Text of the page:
Solstice: listening to the sun stand still

Dawn at the summer solstice

I walked into the moors at 4am to record the summer’s first sunrise. As the sound of the Durngate passed behind me I was engulfed in the dawn chorus of summer solstice.
The roar of the river at Durngate, together with the road noise of the bridge over it, conspires to drown the ear in a sustained white noise. As I move into the moors this noise recedes and closes behind me, producing a shift in the attention of my listening, my ears becoming hypersensitive to the intricate and complex soundscape of the moors.  This occurs most times I enter the moors from the Durngate, but is particularly noticeable at this early hour. Perhaps as well as being an ancient entrance to City of Winchester, the Durngate also acts as a sensorial entrance, a ‘noise gate’ through which we can enter the moors with our listening enriched.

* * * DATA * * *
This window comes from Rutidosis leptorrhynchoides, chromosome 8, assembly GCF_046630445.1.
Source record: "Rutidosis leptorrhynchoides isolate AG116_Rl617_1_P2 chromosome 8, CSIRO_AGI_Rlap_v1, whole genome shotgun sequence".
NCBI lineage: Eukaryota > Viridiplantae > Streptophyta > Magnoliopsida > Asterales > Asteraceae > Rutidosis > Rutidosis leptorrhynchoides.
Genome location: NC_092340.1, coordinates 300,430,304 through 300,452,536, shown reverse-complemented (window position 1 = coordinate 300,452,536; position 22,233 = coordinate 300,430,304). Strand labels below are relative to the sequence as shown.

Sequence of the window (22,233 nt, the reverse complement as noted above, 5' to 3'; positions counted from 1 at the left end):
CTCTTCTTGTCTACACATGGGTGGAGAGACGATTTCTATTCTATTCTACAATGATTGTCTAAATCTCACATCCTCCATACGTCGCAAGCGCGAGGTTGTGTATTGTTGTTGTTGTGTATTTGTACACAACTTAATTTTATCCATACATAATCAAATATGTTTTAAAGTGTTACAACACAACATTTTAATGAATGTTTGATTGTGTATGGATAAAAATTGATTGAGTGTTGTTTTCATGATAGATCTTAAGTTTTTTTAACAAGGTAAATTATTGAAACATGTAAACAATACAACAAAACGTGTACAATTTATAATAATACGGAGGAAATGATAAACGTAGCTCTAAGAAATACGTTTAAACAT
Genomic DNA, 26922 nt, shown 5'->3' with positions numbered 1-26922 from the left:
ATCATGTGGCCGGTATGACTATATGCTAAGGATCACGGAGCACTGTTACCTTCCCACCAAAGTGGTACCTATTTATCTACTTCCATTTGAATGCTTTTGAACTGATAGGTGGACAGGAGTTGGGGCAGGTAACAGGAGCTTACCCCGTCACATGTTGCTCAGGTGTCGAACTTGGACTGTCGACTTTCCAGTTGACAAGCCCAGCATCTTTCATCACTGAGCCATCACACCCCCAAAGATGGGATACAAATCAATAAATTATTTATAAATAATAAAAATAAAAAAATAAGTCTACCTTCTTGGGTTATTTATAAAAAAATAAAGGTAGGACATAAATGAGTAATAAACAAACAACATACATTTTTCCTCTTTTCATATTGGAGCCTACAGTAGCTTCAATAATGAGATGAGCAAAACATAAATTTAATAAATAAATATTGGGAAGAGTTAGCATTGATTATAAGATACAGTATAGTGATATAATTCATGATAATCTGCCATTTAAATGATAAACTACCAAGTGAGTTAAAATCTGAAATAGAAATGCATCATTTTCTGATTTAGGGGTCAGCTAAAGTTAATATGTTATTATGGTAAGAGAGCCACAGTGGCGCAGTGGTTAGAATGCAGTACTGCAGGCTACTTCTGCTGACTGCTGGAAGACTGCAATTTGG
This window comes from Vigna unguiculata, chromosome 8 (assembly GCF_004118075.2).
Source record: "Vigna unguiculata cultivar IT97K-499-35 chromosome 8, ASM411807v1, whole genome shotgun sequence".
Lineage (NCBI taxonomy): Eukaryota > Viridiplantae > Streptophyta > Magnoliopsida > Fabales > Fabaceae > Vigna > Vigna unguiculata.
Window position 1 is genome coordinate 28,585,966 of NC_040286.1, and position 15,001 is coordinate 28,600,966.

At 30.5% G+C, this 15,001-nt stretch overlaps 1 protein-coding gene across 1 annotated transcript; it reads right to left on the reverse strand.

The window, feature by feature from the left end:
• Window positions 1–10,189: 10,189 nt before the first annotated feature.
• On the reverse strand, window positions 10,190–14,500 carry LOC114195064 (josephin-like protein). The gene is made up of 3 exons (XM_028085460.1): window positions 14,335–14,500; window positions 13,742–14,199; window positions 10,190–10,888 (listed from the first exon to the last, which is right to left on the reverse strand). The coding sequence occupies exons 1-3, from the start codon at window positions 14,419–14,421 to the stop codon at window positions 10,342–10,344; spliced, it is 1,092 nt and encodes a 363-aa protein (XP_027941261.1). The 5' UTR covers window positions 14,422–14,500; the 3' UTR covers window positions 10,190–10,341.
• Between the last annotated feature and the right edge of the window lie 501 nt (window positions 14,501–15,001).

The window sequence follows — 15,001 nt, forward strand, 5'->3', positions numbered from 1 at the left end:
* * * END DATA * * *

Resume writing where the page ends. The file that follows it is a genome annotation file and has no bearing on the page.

The word solstice defines a particular position of the sun in  the sky, the moment the sun is at its maximum distance from the equator. Derived from the Latin solstitium, the word refers to the sun appearing to stop moving: sol (sun) & stitium (coming to a stop, standing still).  Stillness is part of the equation of listening:  in order to listen we must, withdraw from utterance and make ourselves silent. As the first dawn of summer surrounded me, my steps disturbed a deer, which darted out down the path leading into moors:  I walked forward tentatively,  slowly coming to a stop.  I press record and listened to the sun standing still.

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